We’ve all heard the reports about horrific chicken farms, birds living their entire lives in tiny boxes, fed unnatural foods, for the sole purpose of laying large numbers of eggs. And the stories of old eggs touted as “farm fresh,” sold far beyond their sell by dates. It’s enough to make a person build a chicken coop in the backyard. Or, if that’s not possible, find a local egg man.
It required some time and effort. For awhile, I took my chances on finding fresh eggs at farmers’ markets. But by the time I got there on a Saturday morning, the eggs were often sold out.
Then I discovered that a friend of mine from the gym sells eggs. How convenient.
Gary Brown lives three miles down the road from me on five acres. He cares for 70 chickens, plus a slew of baby chicks. “I’m from the country," he says. "I grew up with it.” Gary, originally from Singer, has lived in southwest Louisiana his whole life.
Gary feeds his chickens twice a day . . .
. . . and collects the eggs each afternoon. The number of eggs laid daily depends on the time of year. In winter and spring, the hens might lay up to four dozen. In the heat of summer, only about one to one and a half dozen. The chickens roost at night in the hen house, and roam outside, free range, during the day. Gary buys his feed from a local farmer, so depending on how the farmer grows his corn, rice, and other chicken scratch, I’d like to think the eggs are “organic,” but more important to me is knowing that the eggs are fresh and not from a disease-ridden fowl prison.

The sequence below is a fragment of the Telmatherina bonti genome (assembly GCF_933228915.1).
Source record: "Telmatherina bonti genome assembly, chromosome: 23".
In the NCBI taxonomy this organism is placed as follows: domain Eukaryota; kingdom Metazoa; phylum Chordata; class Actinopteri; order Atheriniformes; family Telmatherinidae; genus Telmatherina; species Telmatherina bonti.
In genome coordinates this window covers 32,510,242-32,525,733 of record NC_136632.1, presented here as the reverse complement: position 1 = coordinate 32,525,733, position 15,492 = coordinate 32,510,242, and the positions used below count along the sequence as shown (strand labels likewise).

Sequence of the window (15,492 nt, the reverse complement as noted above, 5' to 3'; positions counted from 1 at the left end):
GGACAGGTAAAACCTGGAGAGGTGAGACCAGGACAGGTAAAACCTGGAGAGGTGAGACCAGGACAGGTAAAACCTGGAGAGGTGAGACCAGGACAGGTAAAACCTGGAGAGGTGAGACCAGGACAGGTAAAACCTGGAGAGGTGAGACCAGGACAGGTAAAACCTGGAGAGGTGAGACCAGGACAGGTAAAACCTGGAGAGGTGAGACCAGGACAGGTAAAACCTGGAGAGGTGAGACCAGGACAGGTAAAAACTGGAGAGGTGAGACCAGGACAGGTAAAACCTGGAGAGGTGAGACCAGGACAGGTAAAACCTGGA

One of the biggest problems in chicken farming is dealing with predators. Fox, coyote, raccoons, opossums, owls, and chicken hawks. Gary tells a story of the time he once collected the eggs in the dark. He stuck his hand into a nest to pull out an egg, and grabbed a black snake instead. He once scared off an owl by setting off firecrackers. He’s shot raccoons and relocated chicken hawks (they’re endangered and thus protected.) A hurricane fence keeps out the fox and coyote. In case a predator sneaks in during the night, Gary keeps a baby monitor in the coop.
Does Gary eat the chickens? “I can sell a chicken at auction for $17.00, and buy a fryer from the butcher for $3.00.”
In addition to the chickens, Gary keeps a couple of turkeys . . .
a bunch of ducks and a peacock . . .
an emu . . .
two dogs, a black cat . . .
and a horse named Cinnamon.
From the Egg Man’s farm . . . to my kitchen.